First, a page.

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Last updated on December 18th, 2019 at 10:00 pm
I feel a bit like a broken record with this one, but we are about a month away from jetting off for a year of travel. With the kids!
Now we haven’t even set off yet, but I’ve learnt a lot about how I think about my money and even more about how I spend it.
The process of review your savings, income and packing up your home makes you acutely aware of what money you have and how you have been spending in the past.
Luckily, I have always lived a frugal lifestyle and, of course, been savvy about money and budgeting. Therefore, I enjoyed the challenge of deciding how much money would we need for our trip.
What I wasn’t prepared for was a change in how I spend and how I view the things I already own.
A few months ago, I began the process of clearing out the house of stuff we no longer needed. I started with the kids’ things review those items that we hadn’t used in a while or that the kids would have grown out of by the time we returned.
I was shocked at the number of toys that my kids had either already outgrown or would outgrow soon. They’re only little but so many of these toys had a short lifespan.
And this didn’t even include the clothes that I had to recycle. It felt like there were hundreds, and I’m good at reviewing our wardrobes every couple of months.
When I turned my attention to the rest of the house, there was so much stuff there too that I couldn’t believe that we kept. Or worse, bought in the first place.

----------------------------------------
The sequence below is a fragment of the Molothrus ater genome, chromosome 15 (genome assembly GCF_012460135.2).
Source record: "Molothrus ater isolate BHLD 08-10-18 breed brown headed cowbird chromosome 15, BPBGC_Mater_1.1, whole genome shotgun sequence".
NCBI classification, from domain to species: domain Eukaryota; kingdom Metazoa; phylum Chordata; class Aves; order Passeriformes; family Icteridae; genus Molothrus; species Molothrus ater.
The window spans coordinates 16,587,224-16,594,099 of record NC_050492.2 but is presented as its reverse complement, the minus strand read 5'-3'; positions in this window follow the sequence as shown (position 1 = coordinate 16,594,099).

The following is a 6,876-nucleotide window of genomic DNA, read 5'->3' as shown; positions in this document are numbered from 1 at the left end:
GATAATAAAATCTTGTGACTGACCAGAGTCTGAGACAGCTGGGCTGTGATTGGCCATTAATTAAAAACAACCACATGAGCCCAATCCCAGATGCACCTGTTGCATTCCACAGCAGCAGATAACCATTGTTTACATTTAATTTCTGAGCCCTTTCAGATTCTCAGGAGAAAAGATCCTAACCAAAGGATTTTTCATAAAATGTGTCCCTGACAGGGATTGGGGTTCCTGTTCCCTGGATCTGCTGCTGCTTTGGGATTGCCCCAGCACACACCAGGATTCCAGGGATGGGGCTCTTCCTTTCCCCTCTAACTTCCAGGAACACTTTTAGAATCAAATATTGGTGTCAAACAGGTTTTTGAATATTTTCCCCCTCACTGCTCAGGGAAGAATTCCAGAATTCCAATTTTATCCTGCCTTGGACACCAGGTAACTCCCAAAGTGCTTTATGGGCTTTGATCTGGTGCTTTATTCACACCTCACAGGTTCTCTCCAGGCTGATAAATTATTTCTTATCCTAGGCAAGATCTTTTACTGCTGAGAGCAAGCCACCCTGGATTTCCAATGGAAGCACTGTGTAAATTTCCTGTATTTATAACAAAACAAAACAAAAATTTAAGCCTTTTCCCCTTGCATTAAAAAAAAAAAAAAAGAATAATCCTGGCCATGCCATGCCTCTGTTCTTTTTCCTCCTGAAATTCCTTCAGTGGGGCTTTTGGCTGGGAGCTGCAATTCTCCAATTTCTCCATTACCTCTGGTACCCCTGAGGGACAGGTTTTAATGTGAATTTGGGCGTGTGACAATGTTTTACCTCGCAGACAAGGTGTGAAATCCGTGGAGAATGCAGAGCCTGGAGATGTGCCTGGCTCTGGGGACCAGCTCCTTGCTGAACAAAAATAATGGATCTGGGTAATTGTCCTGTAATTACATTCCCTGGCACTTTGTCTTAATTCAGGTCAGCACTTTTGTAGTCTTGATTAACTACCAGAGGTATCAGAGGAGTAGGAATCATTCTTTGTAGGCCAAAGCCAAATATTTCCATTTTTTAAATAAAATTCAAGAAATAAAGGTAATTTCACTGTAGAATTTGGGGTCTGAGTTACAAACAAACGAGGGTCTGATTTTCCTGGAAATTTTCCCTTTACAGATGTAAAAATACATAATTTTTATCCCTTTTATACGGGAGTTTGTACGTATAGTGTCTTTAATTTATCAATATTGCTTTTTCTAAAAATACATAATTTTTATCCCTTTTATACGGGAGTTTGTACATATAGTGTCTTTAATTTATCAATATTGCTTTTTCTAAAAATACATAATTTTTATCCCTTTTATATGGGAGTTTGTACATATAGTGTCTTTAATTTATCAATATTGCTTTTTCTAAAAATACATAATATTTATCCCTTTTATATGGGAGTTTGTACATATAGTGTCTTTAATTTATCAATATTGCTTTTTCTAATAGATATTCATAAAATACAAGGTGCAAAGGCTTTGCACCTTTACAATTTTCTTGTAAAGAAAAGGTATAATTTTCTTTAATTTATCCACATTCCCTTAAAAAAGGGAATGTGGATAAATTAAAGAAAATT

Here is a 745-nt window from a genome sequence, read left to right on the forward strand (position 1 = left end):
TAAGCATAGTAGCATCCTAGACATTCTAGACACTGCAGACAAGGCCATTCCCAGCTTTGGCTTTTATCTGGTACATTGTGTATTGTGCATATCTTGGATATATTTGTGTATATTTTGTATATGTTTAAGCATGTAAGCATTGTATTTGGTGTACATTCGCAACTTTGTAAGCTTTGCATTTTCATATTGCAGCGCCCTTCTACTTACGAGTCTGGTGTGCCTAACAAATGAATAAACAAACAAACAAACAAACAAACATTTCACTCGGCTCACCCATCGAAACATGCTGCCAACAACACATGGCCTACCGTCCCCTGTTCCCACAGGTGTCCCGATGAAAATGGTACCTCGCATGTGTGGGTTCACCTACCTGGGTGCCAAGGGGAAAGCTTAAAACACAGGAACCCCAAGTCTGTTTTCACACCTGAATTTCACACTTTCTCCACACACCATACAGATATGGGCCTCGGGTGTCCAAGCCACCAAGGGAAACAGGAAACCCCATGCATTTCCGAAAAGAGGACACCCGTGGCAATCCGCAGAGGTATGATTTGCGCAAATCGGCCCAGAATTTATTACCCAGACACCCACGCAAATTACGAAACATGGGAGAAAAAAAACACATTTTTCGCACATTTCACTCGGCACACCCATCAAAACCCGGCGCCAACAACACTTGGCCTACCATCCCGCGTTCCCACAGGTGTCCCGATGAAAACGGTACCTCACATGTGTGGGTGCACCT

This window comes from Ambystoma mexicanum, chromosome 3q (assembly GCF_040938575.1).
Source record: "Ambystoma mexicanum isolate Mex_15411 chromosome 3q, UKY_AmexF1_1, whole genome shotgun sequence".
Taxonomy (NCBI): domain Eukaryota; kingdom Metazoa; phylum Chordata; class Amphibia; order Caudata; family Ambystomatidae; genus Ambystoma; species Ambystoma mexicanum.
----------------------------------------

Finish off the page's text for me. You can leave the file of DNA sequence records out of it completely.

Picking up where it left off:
I read this quote a while back:
“All the stuff you own used to be money!”
With every item, I dug out to be sold on or recycled all I could think of what that I had spent my money on it. What else could I have done with that money?
Once I started selling things, I got a little addicted. I began slightly obsessed with turning all that stuff back into money. Money was what I needed, not stuff. Not boxes and boxes of stuff.
At one point, my eldest daughter said “Mummy, don’t sell this! I like this!” whilst holding up a beloved toy. It was then that I realised that maybe I had gone a bit too far.
However, my belongings were what was standing between us and getting the absolute most from our big around the world adventure. So, I was more than prepared to wave them off in exchange for cash.
This was where I had the biggest revelation. Whenever I have had to spend money in the last few weeks, I have had to stop and consider my spending.
I would be standing in shops and reviewing whether I want to buy something because I didn’t know what would happen to it when we went travelling. The big question would be “am I taking this with me or putting it in a box?”
If I couldn’t be confident that I wanted to take it with me then I couldn’t justify buying. The thought of buying something that I could easily live without for a year meant that I probably didn’t need it in the first place.
This got me thinking about whether this was a philosophy that I could roll out all the time. I’m a big fan of Marie Kondo’s Spark Joy, but I never really felt the deep connection with that phrase. But this “would you take it around the world?” idea makes more sense to me.
It is nice to know that in the middle of spending all my hard-earned money that I’m still learning. And on top of that that I am exercising frugal habits. Maybe I won’t come back completely skint!
Disclaimer: Remember the information you read here does not represent advice. Any ideas or suggestions are just that and may not work for you. Read the full disclaimer here.
Looking After Your Pennies is an eco-friendly personal finance blog written and managed by Charlotte Jessop.
I write on a variety of topics including frugal lifestyle, eco-friendly living, money-making ideas and generally how to make your money go further.
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